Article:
Thanks! In that case is there any difference between کنايتاً and مجازاً or are they interchangeable in this context? So far I've more often seen مجازاً used in dictionaries, although I haven't been using monolingual dictionaries for very long.
کنایہ and مجاز from مُجاز are not synonymous in all senses.
P H مجاز majāz (for A. mujāz, pass. part. of اجاز 'to make, or hold to be, allowable,' &c., iv of جاز (for جوز), 'to become allowable,' &c.), adj. & s.m. Allowable, admissible, lawful, authorized, warranted, licensed; legally competent (syn. jāʼiz); — artificial, feigned, insincere, false; superficial; political; worldly; profane (as opp. to divine love); — illusory, delusive; — permission, authority, licence; competency: — majāz honā, v.n. To be allowed, to be legally authorized, &c.: — gair-majāz, adj. Unauthorized, not warranted, &c.
A مجازًا majāzaṉ (acc. of majāz), adv. Figuratively, metaphorically; — (and in H. fr. majāz, corr. of mujāz), legally, lawfully; — superficially; insincerely, hypocritically.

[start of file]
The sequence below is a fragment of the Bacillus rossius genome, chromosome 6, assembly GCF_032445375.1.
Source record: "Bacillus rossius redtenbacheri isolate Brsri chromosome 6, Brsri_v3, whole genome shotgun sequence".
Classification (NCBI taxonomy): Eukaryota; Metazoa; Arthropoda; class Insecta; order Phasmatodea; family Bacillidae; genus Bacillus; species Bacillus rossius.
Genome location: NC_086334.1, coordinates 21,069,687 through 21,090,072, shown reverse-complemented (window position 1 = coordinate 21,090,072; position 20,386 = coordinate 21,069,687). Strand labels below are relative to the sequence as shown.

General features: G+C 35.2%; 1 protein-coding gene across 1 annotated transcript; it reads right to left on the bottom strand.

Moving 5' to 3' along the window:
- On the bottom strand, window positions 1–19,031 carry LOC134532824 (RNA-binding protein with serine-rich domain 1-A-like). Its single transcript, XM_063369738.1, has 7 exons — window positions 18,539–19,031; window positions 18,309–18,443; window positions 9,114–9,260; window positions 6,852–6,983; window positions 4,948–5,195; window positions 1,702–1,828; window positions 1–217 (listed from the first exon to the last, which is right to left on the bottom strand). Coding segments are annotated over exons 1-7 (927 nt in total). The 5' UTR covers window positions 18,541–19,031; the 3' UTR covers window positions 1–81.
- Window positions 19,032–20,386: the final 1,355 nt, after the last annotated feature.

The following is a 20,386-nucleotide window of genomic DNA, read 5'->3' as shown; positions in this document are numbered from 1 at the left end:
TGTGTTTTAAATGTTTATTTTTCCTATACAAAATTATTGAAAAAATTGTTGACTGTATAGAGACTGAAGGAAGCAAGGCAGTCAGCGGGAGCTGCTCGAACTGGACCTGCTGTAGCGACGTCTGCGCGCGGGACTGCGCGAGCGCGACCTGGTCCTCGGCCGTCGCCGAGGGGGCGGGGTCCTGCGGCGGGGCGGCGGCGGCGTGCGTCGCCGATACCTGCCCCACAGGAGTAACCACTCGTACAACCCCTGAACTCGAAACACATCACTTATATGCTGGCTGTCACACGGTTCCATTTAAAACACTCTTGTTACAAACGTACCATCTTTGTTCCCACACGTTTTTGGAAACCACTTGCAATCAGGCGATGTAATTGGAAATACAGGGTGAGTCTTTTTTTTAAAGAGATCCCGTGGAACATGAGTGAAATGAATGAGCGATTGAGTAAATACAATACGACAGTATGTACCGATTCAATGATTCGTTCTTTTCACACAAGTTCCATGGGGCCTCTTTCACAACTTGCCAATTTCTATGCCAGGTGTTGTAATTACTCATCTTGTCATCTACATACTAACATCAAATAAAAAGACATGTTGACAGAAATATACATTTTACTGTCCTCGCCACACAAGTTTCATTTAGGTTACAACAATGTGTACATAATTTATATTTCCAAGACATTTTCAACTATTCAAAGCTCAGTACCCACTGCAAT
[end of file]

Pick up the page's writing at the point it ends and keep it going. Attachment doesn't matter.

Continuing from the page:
There is a redundant space in your online source right in the middle of the word.
The spelling given in Platts is ‹ کنايتًا ›. Taking into account that nowadays ی ARABIC LETTER FARSI YEH (in Urdu چھوٹی ی chhoTii yē) is used instead of ي ARABIC LETTER YEH, it should have been typeset as کنایتًا. Although there is no visible change, it can be seen when the letters are separated: ک ن ا ي تً ا vs. ک ن ا ی تً ا ۔
The current spelling is ‹ کنایۃً › and to the best of my knowledge it's the correct one.
For further reference, there's some information about the spelling of this type of adverbs in Urdu: Pronunciation of کلیۃً and here as well: Urdu: double-zabar.
At least in Arabic, on basis of what I've gathered later on from answers to a previous question of mine in the Arabic forum, in cases when -an is written with alif (ا) , tanwin should actually precede it, and not be placed on top or typed after it.